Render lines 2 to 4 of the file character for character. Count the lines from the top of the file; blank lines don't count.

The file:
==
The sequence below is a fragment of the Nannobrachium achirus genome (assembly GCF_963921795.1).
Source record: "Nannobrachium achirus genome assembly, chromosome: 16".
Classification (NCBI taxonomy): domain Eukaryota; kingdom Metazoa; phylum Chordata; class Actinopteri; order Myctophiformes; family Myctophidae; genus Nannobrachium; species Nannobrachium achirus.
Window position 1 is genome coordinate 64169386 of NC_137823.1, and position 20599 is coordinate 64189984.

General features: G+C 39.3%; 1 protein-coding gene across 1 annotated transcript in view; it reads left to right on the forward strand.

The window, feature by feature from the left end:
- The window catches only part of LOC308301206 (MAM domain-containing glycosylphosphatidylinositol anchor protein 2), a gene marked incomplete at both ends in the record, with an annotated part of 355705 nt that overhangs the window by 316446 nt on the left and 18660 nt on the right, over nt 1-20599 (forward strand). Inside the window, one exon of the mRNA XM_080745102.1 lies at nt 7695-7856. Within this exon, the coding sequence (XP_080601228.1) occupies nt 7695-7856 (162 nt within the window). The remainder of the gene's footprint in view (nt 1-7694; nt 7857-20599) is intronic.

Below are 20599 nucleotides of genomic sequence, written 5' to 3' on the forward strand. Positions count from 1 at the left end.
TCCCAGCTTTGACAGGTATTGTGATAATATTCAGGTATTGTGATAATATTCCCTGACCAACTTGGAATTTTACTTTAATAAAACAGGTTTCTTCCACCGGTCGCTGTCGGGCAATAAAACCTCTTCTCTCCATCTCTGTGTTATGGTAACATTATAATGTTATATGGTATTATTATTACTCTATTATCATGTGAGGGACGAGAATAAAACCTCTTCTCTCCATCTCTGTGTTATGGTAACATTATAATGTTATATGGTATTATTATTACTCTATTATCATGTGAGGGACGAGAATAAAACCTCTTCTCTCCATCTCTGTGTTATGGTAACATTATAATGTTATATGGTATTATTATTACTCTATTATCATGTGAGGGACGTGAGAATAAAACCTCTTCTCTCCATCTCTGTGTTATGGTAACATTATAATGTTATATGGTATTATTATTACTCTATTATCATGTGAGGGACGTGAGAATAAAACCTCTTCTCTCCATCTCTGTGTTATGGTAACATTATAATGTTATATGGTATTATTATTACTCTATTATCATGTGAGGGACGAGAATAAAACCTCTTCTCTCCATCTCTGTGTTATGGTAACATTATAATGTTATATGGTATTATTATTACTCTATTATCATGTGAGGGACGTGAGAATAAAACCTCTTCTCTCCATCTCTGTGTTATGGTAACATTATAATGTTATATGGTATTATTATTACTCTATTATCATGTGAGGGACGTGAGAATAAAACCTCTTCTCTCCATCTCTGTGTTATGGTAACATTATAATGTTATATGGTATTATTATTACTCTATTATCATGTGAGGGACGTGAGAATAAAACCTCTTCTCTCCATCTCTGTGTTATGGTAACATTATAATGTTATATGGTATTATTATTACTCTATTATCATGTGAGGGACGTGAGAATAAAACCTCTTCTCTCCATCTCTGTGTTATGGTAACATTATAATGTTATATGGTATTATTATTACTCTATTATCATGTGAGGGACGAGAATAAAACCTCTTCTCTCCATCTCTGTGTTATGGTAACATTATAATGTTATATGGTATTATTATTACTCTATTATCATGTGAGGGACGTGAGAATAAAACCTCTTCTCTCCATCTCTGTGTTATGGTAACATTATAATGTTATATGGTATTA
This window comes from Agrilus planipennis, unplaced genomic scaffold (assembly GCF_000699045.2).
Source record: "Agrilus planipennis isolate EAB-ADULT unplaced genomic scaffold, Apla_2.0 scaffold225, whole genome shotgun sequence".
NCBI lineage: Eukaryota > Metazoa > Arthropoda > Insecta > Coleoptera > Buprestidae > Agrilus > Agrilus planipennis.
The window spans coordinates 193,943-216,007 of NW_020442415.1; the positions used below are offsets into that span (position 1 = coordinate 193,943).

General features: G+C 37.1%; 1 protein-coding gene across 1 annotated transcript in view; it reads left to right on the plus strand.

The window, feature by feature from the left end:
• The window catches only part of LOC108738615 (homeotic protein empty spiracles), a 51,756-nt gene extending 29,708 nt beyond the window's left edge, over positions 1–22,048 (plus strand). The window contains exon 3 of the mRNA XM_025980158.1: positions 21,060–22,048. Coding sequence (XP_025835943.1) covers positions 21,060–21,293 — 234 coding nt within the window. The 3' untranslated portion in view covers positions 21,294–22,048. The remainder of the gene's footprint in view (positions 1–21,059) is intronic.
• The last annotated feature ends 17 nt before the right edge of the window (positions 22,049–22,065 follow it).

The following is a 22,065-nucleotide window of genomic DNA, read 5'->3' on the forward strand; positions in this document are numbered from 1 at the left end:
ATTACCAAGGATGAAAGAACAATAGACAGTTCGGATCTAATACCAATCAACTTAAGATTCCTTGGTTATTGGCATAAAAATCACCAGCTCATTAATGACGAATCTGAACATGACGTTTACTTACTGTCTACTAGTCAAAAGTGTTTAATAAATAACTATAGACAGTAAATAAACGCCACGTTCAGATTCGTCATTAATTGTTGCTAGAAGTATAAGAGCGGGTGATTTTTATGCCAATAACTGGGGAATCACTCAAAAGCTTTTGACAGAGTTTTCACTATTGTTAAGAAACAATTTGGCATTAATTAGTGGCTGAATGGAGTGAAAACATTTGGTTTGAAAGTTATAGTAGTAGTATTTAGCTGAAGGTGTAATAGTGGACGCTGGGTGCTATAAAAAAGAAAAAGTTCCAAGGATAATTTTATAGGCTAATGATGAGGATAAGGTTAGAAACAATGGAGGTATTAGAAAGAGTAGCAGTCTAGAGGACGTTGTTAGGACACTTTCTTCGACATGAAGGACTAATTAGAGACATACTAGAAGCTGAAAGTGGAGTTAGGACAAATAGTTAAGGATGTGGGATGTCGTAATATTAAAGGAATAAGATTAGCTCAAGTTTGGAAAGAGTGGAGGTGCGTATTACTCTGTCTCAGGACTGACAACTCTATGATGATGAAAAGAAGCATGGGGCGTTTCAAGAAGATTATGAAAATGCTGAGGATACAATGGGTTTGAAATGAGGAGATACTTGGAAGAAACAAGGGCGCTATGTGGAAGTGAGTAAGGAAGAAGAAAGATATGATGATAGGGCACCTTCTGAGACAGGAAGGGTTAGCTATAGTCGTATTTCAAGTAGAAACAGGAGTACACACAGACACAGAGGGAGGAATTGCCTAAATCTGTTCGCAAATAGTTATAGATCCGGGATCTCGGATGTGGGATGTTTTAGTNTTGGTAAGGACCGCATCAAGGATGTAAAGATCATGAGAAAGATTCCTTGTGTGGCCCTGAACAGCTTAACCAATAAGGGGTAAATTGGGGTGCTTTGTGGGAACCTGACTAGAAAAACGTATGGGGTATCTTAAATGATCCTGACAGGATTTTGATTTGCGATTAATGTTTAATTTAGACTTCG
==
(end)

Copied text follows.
Source record: "Nannobrachium achirus genome assembly, chromosome: 16".
Classification (NCBI taxonomy): domain Eukaryota; kingdom Metazoa; phylum Chordata; class Actinopteri; order Myctophiformes; family Myctophidae; genus Nannobrachium; species Nannobrachium achirus.
Window position 1 is genome coordinate 64169386 of NC_137823.1, and position 20599 is coordinate 64189984.